Re: Using Get() and Set() instead of accessing the variable directly

"Nobody" <>
Tue, 20 Mar 2007 18:35:00 -0700
I agree with the Get() statement being public.
I suppose I just make it either private or protected so it is not accessible
and shows that it is not needed by other classes.
The const statement must be when using references or pointers?
Thanks for the info. It makes sense and is good practice!

I guess I never use the const statement just because, I just know that I am
using it.
If I need to modify something, I usually create a statement like.
void GetX(int* x){ *x = m_x; }or void GetX(int& x)( x = m_x; }
instead of
int* GetX(){ return &m_x; } or int& GetX(){ return m_x; }
I see a lot of Microsoft code do it that way, so I just follow their
It makes sense and is a coding style that I prefer.
That way, there is no confusion as to what the return type should be.

Set() should not be plublic.... and accessible
only by internal, or by a friend object... like
a container object (or a list object..)

I guess that all depends on how the variable is being used.
It could be either private, public or protected.
If it is private to the class, then it is private.
If it can be modified by subclasses, then it should be protected.
If it can be modified by other classes, then it should be public.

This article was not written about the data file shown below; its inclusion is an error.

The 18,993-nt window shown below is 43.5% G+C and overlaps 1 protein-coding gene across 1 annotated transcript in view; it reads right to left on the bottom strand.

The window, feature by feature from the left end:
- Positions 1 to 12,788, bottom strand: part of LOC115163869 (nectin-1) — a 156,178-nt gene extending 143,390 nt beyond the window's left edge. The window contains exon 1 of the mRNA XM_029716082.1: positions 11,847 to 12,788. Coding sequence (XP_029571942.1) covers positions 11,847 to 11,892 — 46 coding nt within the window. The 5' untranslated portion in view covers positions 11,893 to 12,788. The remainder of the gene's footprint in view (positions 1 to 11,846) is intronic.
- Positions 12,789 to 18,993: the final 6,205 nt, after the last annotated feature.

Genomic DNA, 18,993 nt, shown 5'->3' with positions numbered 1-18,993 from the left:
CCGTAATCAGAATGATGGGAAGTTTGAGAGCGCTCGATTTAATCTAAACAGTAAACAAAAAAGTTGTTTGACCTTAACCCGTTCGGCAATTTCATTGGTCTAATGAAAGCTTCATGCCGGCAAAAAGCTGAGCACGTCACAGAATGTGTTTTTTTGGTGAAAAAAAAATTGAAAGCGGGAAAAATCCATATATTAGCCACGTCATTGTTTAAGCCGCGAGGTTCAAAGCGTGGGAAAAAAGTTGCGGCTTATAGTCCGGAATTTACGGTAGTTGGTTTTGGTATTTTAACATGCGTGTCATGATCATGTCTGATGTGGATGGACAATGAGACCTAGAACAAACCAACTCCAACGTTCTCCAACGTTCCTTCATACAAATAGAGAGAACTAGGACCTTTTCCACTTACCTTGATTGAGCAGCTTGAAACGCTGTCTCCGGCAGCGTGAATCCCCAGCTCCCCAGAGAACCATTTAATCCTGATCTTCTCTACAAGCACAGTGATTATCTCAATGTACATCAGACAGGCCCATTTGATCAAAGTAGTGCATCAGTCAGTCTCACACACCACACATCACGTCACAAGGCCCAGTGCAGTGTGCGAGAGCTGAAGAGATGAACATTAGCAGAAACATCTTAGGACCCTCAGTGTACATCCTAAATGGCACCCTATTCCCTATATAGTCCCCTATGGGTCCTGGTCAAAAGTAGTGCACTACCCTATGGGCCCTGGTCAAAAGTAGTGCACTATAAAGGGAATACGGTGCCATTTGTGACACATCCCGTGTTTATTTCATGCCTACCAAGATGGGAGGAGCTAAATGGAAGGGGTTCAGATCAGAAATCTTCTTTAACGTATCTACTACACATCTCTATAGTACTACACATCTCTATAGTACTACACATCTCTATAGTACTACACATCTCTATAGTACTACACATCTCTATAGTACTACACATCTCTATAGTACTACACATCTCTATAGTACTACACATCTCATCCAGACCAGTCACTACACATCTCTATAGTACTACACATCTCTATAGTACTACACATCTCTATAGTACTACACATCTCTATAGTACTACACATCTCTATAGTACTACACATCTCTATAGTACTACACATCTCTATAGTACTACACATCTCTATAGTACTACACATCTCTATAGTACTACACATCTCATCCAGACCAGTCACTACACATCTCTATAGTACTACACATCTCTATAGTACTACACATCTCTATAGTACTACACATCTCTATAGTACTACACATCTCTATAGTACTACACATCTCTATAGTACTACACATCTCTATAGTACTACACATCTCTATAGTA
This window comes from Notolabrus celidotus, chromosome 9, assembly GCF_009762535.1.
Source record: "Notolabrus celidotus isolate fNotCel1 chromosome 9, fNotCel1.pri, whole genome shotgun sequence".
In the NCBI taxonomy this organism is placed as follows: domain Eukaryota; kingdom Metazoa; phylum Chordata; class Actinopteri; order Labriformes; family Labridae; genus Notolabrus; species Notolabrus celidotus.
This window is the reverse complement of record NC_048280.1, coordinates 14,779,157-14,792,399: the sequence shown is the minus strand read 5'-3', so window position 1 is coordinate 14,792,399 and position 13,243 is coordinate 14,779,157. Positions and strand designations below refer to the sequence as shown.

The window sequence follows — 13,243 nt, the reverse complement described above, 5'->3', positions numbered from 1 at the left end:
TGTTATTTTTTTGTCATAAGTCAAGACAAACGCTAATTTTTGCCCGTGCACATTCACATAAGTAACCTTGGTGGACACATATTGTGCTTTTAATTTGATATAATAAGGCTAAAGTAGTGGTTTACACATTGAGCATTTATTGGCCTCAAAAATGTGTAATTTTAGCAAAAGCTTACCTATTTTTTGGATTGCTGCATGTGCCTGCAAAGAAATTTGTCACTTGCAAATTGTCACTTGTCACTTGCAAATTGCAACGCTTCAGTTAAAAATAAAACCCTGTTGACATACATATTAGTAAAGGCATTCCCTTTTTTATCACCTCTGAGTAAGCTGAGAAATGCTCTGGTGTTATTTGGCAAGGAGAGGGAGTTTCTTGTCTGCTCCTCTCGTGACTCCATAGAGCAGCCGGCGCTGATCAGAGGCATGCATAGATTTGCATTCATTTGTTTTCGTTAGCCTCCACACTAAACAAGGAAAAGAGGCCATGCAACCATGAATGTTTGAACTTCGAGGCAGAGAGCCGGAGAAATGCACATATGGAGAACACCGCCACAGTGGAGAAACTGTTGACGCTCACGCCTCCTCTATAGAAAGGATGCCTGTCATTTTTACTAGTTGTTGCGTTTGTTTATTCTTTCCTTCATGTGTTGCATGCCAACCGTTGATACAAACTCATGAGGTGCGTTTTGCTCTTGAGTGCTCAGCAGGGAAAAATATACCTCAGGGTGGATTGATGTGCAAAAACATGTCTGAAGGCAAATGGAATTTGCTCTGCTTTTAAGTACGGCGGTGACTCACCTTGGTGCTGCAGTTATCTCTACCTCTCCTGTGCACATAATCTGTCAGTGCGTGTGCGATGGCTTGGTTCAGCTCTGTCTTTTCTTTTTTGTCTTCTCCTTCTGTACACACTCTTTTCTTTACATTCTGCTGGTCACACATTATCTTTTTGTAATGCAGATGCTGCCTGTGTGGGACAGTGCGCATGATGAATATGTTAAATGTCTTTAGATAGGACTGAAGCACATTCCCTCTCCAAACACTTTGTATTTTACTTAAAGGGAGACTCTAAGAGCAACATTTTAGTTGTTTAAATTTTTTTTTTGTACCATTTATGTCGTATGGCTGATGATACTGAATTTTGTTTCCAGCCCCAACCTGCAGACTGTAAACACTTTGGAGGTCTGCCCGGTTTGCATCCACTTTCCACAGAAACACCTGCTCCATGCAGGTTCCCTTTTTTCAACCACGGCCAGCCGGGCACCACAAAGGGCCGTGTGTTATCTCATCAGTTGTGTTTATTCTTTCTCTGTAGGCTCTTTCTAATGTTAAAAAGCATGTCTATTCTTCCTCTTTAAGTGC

That would be application specific.

Something like an Addition class would need to be declared public for
Ans = Addition.GetResult();

"jmarc" <> wrote in message

As long as we talk about data objects...

Get() should be defined as public and const...!
Set() should not be plublic.... and accessible
only by internal, or by a friend object... like
a container object (or a list object..)

This means, clients can work with a 'const' data object
in order to avoid non allowed modifications to this


"Tom Serface" <> wrote in message

Just like OOP is better than the top down method. Nice list.


"Nobody" <> wrote in message

Yeah. It is hard to get the notion of assignment -vs- Get() and Set()
methods to be equivalent.

I not only think it is cleaner, it should be standard practice.
I have been burned in the past by directly accessing the variable, then
later on breaking the class up
into relevant parts and then going back and change all the direct
variable access to Get() and Set() methods.
Plus, it is confusing when one class might access them with Get and Set
methods and another accesses them directly.
It makes it easier to search and change.
It saves time in the short run, but takes more time in the long run.

Just enforcing my beliefs.
1. Cleaner
2. Decouple Semantics from the Representation.
3. Easier if the class is broken up into relevant subclasses.
4. Easier to seach.
5. Easier to make changes.
6. Really should be standard practice. At least for me it is.

It is a good habit to get into. IMO.

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